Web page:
So when does the exchange part take place? Well, here is a brief description of how a workshop usually proceeds.

In the beginning we do introductions. I sometimes have participants introduce themselves. Sometimes I pair them up, have them converse, and then introduce each other. As most participants are local residents, their first connection is through place. Even if they did not know each other before, they occupy a common space and thus can identify with each other through similar experiences.

Once the bookmaking begins though, participants are so focused on their work that they don’t even take breaks. Their first break is most likely lunch, which we usually have together as we chat and eat. Some people are so loathe to stop that they actually work through lunch.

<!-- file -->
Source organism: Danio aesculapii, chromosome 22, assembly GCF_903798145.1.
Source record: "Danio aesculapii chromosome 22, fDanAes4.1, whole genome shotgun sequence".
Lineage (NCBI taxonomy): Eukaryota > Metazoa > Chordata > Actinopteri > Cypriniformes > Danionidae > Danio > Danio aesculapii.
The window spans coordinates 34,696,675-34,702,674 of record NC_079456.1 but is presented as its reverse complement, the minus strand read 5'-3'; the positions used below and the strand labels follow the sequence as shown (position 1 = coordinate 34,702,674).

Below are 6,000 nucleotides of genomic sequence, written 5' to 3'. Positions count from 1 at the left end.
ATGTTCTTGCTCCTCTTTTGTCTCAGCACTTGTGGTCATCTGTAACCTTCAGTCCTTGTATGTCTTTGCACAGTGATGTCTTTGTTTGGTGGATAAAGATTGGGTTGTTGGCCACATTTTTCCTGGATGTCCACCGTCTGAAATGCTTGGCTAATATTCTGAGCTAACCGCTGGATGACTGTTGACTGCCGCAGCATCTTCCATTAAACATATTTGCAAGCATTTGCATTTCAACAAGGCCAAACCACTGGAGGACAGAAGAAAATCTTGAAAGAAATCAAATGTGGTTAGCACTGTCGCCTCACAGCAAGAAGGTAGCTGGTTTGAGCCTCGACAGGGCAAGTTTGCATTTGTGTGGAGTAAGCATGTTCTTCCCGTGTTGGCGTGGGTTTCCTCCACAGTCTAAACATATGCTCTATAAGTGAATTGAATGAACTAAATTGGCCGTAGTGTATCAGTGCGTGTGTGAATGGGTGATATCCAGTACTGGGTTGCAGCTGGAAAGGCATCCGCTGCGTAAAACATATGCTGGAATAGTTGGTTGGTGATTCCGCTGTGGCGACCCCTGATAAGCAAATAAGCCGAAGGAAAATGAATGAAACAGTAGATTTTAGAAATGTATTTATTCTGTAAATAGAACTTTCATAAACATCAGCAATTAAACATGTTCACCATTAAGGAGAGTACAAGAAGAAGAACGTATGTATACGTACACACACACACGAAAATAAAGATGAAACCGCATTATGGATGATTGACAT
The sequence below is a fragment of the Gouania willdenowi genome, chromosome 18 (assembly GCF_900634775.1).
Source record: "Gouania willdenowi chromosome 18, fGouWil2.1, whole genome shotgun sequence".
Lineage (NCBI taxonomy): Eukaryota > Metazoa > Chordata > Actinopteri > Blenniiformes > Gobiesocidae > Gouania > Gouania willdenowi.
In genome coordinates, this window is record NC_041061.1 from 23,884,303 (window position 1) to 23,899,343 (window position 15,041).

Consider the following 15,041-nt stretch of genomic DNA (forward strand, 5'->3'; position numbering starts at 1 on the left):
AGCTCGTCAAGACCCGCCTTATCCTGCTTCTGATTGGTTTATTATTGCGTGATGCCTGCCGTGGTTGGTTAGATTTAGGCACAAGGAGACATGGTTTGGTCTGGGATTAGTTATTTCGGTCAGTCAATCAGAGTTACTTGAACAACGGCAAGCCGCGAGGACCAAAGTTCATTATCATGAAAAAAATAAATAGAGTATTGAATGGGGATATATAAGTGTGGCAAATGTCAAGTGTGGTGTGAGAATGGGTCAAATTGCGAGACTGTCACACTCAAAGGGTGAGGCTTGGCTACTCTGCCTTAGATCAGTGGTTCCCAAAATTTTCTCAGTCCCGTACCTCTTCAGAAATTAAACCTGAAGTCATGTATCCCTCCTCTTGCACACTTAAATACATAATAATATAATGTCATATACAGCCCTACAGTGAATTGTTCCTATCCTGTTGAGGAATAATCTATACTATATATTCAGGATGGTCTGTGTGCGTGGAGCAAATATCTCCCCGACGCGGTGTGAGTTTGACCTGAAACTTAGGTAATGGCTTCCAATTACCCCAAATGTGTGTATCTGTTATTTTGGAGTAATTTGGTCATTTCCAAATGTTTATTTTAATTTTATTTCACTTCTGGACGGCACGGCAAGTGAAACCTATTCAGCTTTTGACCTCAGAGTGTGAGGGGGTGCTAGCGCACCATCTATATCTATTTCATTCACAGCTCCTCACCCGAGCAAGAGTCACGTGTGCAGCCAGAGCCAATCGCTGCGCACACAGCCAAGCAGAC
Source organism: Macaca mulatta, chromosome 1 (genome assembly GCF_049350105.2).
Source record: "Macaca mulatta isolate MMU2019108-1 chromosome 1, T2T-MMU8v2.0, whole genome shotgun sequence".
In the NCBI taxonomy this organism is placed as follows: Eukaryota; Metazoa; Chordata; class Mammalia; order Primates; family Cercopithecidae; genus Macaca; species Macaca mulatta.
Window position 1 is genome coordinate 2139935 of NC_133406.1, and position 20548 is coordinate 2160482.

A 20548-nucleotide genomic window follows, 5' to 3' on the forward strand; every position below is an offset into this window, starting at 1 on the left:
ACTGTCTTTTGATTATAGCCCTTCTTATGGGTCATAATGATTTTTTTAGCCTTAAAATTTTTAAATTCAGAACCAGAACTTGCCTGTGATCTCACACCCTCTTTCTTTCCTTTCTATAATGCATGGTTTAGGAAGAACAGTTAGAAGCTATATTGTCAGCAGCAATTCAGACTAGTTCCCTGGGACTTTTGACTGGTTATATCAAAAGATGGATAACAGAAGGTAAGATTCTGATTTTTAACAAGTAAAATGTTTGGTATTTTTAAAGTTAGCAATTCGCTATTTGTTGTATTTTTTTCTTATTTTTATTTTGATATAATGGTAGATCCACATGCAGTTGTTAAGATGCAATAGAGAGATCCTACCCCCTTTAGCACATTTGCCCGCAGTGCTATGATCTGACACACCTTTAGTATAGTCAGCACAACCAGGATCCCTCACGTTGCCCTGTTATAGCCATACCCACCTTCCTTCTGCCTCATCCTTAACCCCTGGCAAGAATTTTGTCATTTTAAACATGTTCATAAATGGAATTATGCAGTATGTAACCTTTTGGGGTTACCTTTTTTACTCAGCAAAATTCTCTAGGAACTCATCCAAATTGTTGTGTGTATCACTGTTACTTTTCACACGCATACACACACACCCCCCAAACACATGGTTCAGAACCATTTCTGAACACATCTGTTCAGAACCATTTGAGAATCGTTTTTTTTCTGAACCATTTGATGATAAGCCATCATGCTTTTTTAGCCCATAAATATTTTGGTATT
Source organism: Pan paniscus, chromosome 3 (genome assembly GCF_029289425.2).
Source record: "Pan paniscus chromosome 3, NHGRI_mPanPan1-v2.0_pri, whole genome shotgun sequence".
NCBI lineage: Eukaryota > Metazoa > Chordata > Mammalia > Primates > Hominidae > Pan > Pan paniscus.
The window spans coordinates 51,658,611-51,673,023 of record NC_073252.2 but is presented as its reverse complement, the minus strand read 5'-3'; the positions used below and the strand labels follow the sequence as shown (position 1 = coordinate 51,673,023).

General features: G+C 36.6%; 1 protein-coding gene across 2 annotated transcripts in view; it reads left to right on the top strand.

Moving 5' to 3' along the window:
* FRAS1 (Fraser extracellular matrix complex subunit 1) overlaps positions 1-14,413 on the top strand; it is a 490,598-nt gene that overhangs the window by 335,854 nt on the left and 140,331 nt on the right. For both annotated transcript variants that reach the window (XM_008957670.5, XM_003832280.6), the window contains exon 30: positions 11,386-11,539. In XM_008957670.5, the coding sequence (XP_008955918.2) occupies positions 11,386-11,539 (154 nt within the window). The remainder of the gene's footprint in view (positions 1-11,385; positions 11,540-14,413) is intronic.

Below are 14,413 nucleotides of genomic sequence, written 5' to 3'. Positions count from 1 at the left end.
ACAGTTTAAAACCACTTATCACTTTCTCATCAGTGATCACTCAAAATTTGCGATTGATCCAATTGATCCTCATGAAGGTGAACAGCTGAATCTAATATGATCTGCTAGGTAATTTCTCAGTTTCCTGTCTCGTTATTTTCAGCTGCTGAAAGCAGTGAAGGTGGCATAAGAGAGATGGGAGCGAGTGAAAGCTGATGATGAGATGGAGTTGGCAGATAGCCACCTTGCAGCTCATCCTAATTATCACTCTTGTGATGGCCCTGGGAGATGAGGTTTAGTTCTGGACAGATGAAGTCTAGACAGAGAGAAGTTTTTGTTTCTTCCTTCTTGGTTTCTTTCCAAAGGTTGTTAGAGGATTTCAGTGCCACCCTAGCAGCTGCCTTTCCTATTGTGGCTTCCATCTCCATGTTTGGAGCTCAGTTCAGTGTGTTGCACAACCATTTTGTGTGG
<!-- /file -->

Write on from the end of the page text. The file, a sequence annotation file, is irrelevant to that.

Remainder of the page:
During the second half of the workshop, I like to encourage participants to take breaks, stretch, and have a look at what others are doing. This will usually lead to conversations that continue as the books progress. If there is time, we also have show and tell at the end.

I don’t know if the workshops have created lasting bonds among any of the participants. I will probably never know. However, the simple fact that they sat down next to someone different from themselves and opened up will be an experience they will always remember.

Sharing an experience can create a powerful connection, especially when it is a positive experience like the book art workshops. Even if they never see each other again, the conversations and stories shared will remain stretched between person and person, invisible threads woven into each person’s memory and history. And the next time they sit down next to someone of a different nationality or ethnicity, or simply someone from a different place, they may choose to open up to that person too.

Once they have crossed that threshold, the door always remains open.